Saturday, November 9, 2013

Wearing - Imran Qureshi at the Met

The blog below again shows how mainstream Imran Qureshi has become in the American (and global) art world.

WEARING: Imran Qureshi at the Met.
Source: Artfullyawear

Over the weekend, I finally had an opportunity to visit The Roof Garden Commission: Imran Qureshi at the Metropolitan Museum of Art.  When I first read about this year's rooftop commission, I was surprised to find that this was much more introspective than the usual summertime sculpture shows that take place at the top of the Met.

Pakistani artist Imran Qureshi's And How Many Rains Must Fall Before the Stains Are Washed Clean is in no way obtrusive, essentially becoming an aspect of the surroundings.  Handpainted in the color of dried blood, the work, which resembles Pollock's splatter paintings adorned with organic floral-type forms, calls to mind both the record of a battle scene and new life.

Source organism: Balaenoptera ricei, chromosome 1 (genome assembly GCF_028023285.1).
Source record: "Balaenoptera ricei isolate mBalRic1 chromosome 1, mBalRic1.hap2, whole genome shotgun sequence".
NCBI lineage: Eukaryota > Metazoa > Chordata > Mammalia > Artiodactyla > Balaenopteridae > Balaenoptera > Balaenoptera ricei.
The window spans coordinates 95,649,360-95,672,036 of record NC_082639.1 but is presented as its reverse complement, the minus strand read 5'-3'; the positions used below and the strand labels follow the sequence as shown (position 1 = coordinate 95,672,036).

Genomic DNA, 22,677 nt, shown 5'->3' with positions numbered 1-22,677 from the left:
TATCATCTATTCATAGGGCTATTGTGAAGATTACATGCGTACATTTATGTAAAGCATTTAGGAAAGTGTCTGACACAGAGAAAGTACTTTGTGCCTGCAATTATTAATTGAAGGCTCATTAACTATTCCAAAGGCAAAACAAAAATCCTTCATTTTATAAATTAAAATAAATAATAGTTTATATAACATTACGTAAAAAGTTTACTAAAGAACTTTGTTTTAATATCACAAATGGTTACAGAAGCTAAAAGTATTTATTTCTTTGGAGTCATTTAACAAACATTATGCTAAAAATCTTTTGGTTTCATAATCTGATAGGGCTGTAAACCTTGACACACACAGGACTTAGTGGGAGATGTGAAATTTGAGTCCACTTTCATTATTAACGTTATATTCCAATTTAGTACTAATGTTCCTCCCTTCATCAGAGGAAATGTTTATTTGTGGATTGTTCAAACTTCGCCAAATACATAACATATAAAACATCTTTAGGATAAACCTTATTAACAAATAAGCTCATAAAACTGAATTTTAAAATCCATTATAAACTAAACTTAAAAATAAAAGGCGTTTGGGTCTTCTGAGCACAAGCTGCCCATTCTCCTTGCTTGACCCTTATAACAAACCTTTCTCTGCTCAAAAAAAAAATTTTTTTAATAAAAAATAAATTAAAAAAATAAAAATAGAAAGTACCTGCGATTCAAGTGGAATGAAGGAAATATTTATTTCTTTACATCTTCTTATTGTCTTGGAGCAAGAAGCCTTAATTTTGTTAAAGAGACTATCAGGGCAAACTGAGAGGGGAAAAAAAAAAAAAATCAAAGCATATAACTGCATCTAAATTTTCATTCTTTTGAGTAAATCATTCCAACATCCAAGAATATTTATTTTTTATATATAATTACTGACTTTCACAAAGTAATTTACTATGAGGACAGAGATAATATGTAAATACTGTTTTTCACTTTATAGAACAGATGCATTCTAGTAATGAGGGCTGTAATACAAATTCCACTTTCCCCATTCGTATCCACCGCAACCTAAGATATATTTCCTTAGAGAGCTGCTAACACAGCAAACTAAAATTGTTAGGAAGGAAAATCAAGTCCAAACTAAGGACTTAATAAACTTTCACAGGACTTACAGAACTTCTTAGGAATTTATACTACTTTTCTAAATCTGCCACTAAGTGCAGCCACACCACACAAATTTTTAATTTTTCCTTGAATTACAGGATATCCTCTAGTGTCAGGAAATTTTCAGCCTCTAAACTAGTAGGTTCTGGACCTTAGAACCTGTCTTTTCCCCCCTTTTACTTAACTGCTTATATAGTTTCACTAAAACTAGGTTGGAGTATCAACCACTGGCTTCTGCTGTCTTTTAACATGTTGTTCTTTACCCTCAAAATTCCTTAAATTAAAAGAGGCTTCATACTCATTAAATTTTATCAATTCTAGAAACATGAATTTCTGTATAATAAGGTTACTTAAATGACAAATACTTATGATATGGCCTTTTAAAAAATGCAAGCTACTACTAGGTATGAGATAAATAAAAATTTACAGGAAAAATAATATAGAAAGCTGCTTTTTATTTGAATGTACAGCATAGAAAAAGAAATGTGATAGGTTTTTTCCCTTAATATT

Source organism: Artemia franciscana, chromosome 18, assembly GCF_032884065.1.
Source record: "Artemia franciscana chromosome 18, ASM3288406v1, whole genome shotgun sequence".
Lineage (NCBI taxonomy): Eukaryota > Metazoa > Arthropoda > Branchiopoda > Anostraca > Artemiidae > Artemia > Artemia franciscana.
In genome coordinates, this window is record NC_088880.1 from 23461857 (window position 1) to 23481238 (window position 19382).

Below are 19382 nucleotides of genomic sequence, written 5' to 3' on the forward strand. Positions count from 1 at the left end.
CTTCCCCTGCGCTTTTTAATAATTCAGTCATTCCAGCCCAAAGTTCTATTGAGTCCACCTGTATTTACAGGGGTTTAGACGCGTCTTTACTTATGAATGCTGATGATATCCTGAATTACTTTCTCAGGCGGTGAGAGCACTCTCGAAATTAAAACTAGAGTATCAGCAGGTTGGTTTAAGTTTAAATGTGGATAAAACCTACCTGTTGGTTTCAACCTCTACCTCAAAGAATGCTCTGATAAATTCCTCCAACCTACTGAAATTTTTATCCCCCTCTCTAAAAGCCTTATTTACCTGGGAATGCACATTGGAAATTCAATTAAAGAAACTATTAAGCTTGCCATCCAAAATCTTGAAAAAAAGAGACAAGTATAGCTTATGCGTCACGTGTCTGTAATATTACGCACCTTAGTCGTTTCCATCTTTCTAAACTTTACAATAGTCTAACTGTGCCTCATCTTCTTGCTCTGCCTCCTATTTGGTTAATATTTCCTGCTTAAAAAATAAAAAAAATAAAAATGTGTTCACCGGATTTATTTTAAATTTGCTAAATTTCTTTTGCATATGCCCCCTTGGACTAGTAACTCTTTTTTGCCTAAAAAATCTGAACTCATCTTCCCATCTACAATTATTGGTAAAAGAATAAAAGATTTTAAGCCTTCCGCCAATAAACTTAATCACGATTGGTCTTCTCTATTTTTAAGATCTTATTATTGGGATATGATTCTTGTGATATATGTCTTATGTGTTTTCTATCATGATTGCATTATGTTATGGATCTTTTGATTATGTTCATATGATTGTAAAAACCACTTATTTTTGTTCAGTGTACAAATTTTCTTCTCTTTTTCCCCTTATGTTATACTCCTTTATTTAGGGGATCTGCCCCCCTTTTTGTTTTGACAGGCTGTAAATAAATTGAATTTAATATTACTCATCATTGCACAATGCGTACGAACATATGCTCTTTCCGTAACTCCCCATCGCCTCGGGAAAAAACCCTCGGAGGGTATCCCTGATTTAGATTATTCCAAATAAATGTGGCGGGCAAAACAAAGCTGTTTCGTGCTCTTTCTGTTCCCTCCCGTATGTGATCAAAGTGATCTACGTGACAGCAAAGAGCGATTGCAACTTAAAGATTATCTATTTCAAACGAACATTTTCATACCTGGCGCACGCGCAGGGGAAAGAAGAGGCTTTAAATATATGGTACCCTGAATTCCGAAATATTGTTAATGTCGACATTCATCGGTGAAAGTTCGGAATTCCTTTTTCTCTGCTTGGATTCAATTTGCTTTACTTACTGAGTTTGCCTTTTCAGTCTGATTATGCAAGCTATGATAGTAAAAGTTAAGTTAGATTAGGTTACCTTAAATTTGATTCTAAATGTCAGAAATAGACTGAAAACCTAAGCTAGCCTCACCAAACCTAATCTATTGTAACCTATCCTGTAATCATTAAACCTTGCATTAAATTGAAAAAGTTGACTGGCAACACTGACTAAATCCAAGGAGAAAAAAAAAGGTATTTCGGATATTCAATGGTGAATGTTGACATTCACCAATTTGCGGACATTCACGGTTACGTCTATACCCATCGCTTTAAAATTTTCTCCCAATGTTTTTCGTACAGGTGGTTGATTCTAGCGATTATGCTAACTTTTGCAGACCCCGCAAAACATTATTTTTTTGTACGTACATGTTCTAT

Though Ken Johnson's review in the Times criticized the work as not taking into account its site-specificity with relation to terrorism and the September 11 attacks, he still described the work thus: "A dreamlike carpet underfoot, bound to be scuffed and soiled by thousands of shoes and beaten by sun and rain, it remains generously open to meditative reflection."

I agree with Johnson's assertion that the work illicits reflection, and add that its violence is an ever present reminder of the struggles faced by our own and other cultures.  The rooftop exhibition is open through November 3.

Dress: Vintage, via Beacon's Closet Park Slope
Sandals: Madison Harding
Handbag: Vintage, via Goodwill
Sunglasses: Dolce and Gabbana
Necklace: Belonged to my mother

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